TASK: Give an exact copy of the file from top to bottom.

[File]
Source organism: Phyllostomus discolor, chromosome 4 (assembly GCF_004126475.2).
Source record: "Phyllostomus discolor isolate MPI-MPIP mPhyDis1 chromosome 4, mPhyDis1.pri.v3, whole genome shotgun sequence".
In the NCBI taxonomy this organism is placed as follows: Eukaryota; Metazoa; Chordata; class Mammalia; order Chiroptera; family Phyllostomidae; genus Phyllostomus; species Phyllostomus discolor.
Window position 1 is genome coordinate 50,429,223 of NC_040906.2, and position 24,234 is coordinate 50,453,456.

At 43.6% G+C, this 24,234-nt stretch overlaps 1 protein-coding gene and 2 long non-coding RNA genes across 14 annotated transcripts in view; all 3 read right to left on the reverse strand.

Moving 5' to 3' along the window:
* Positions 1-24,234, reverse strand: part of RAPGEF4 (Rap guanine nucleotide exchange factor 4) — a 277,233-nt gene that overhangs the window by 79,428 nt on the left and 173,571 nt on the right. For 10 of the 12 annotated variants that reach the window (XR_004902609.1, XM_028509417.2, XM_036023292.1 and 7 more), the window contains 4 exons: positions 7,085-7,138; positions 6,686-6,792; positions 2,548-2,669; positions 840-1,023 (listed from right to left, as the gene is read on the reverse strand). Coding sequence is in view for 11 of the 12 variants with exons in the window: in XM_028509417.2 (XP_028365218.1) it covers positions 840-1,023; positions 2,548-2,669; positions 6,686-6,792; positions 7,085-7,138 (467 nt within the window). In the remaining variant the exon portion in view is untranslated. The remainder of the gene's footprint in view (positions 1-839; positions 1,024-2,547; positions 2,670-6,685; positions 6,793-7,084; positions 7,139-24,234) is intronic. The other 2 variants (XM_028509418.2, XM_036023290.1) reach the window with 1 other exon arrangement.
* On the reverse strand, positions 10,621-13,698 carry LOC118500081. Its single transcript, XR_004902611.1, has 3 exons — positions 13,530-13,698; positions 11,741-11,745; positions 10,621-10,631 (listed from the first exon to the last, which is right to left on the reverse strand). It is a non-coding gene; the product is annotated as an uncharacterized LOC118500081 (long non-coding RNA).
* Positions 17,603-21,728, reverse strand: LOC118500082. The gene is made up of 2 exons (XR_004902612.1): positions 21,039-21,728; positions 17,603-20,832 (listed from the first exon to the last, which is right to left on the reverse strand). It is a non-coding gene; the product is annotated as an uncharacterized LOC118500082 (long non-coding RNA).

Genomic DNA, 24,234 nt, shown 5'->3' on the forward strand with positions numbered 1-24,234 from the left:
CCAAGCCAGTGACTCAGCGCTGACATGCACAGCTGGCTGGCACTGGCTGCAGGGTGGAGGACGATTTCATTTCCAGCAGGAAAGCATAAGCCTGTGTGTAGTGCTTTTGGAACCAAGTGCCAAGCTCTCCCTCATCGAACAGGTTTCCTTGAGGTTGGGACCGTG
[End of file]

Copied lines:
Source organism: Phyllostomus discolor, chromosome 4 (assembly GCF_004126475.2).
Source record: "Phyllostomus discolor isolate MPI-MPIP mPhyDis1 chromosome 4, mPhyDis1.pri.v3, whole genome shotgun sequence".
In the NCBI taxonomy this organism is placed as follows: Eukaryota; Metazoa; Chordata; class Mammalia; order Chiroptera; family Phyllostomidae; genus Phyllostomus; species Phyllostomus discolor.
Window position 1 is genome coordinate 50,429,223 of NC_040906.2, and position 24,234 is coordinate 50,453,456.

At 43.6% G+C, this 24,234-nt stretch overlaps 1 protein-coding gene and 2 long non-coding RNA genes across 14 annotated transcripts in view; all 3 read right to left on the reverse strand.

Moving 5' to 3' along the window:
* Positions 1-24,234, reverse strand: part of RAPGEF4 (Rap guanine nucleotide exchange factor 4) — a 277,233-nt gene that overhangs the window by 79,428 nt on the left and 173,571 nt on the right. For 10 of the 12 annotated variants that reach the window (XR_004902609.1, XM_028509417.2, XM_036023292.1 and 7 more), the window contains 4 exons: positions 7,085-7,138; positions 6,686-6,792; positions 2,548-2,669; positions 840-1,023 (listed from right to left, as the gene is read on the reverse strand). Coding sequence is in view for 11 of the 12 variants with exons in the window: in XM_028509417.2 (XP_028365218.1) it covers positions 840-1,023; positions 2,548-2,669; positions 6,686-6,792; positions 7,085-7,138 (467 nt within the window). In the remaining variant the exon portion in view is untranslated. The remainder of the gene's footprint in view (positions 1-839; positions 1,024-2,547; positions 2,670-6,685; positions 6,793-7,084; positions 7,139-24,234) is intronic. The other 2 variants (XM_028509418.2, XM_036023290.1) reach the window with 1 other exon arrangement.
* On the reverse strand, positions 10,621-13,698 carry LOC118500081. Its single transcript, XR_004902611.1, has 3 exons — positions 13,530-13,698; positions 11,741-11,745; positions 10,621-10,631 (listed from the first exon to the last, which is right to left on the reverse strand). It is a non-coding gene; the product is annotated as an uncharacterized LOC118500081 (long non-coding RNA).
* Positions 17,603-21,728, reverse strand: LOC118500082. The gene is made up of 2 exons (XR_004902612.1): positions 21,039-21,728; positions 17,603-20,832 (listed from the first exon to the last, which is right to left on the reverse strand). It is a non-coding gene; the product is annotated as an uncharacterized LOC118500082 (long non-coding RNA).

Genomic DNA, 24,234 nt, shown 5'->3' on the forward strand with positions numbered 1-24,234 from the left:
CCAAGCCAGTGACTCAGCGCTGACATGCACAGCTGGCTGGCACTGGCTGCAGGGTGGAGGACGATTTCATTTCCAGCAGGAAAGCATAAGCCTGTGTGTAGTGCTTTTGGAACCAAGTGCCAAGCTCTCCCTCATCGAACAGGTTTCCTTGAGGTTGGGACCGTG